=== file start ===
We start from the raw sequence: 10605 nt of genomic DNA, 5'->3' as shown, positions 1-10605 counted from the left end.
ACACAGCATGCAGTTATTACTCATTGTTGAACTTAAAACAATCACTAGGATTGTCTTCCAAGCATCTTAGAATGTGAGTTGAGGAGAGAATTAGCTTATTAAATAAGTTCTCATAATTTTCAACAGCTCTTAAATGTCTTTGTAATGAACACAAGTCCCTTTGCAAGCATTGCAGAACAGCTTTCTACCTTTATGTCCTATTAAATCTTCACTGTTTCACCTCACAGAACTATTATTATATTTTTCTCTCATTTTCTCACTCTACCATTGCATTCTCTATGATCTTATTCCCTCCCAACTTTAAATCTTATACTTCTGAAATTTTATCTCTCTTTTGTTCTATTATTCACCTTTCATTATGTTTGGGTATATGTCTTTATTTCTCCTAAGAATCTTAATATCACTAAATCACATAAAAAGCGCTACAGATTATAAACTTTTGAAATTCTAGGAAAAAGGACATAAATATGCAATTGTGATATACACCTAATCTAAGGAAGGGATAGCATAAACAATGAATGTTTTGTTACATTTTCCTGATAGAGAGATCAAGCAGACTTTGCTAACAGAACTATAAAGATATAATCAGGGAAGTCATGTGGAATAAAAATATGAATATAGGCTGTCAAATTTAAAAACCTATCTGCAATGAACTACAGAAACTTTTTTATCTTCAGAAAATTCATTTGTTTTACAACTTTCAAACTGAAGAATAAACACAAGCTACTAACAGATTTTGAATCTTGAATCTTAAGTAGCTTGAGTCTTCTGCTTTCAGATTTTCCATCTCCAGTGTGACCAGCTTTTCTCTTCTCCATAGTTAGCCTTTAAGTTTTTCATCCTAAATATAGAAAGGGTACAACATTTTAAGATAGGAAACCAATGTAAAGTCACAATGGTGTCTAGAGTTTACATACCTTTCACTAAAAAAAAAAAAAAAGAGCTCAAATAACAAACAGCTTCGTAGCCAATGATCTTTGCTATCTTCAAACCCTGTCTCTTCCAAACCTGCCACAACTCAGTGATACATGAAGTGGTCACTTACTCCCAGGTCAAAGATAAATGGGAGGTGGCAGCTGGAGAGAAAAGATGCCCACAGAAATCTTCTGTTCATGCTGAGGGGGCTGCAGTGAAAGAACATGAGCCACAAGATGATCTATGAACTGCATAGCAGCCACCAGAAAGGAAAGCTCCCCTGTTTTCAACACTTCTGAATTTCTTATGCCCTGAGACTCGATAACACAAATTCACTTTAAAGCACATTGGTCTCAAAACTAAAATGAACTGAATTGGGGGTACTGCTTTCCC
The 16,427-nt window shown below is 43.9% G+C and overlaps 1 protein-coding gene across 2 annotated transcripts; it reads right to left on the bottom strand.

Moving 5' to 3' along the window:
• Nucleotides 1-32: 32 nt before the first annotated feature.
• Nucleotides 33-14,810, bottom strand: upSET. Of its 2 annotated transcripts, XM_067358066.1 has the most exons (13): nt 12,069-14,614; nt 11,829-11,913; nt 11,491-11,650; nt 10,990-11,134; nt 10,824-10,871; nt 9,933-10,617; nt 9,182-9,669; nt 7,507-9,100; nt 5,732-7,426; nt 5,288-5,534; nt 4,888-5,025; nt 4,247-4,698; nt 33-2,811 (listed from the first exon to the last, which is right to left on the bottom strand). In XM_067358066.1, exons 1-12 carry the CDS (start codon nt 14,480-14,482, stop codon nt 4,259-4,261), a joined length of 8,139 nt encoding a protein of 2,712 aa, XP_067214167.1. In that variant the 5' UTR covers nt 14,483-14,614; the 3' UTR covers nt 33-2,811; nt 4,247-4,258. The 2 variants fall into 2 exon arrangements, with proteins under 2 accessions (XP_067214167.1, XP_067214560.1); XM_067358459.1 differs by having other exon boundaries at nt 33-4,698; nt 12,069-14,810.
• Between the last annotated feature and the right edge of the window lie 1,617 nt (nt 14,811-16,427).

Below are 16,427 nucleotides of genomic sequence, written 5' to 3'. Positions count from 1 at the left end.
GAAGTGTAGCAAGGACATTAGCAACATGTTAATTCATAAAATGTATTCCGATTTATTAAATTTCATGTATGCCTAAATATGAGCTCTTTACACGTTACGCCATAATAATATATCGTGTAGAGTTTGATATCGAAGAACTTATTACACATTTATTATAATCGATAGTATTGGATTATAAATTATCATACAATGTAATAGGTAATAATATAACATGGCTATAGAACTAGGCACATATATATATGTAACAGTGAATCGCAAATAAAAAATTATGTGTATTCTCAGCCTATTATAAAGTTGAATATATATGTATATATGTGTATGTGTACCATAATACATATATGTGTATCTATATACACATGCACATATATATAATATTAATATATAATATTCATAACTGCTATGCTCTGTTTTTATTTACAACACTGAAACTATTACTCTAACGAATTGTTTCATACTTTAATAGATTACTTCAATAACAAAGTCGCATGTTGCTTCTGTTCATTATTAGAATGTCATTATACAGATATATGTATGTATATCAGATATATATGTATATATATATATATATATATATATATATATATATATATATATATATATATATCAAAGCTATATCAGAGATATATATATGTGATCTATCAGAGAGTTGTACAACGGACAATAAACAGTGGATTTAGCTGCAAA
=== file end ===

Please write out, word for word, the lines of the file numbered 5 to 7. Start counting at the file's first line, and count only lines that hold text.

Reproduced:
• Nucleotides 1-32: 32 nt before the first annotated feature.
• Nucleotides 33-14,810, bottom strand: upSET. Of its 2 annotated transcripts, XM_067358066.1 has the most exons (13): nt 12,069-14,614; nt 11,829-11,913; nt 11,491-11,650; nt 10,990-11,134; nt 10,824-10,871; nt 9,933-10,617; nt 9,182-9,669; nt 7,507-9,100; nt 5,732-7,426; nt 5,288-5,534; nt 4,888-5,025; nt 4,247-4,698; nt 33-2,811 (listed from the first exon to the last, which is right to left on the bottom strand). In XM_067358066.1, exons 1-12 carry the CDS (start codon nt 14,480-14,482, stop codon nt 4,259-4,261), a joined length of 8,139 nt encoding a protein of 2,712 aa, XP_067214167.1. In that variant the 5' UTR covers nt 14,483-14,614; the 3' UTR covers nt 33-2,811; nt 4,247-4,258. The 2 variants fall into 2 exon arrangements, with proteins under 2 accessions (XP_067214167.1, XP_067214560.1); XM_067358459.1 differs by having other exon boundaries at nt 33-4,698; nt 12,069-14,810.
• Between the last annotated feature and the right edge of the window lie 1,617 nt (nt 14,811-16,427).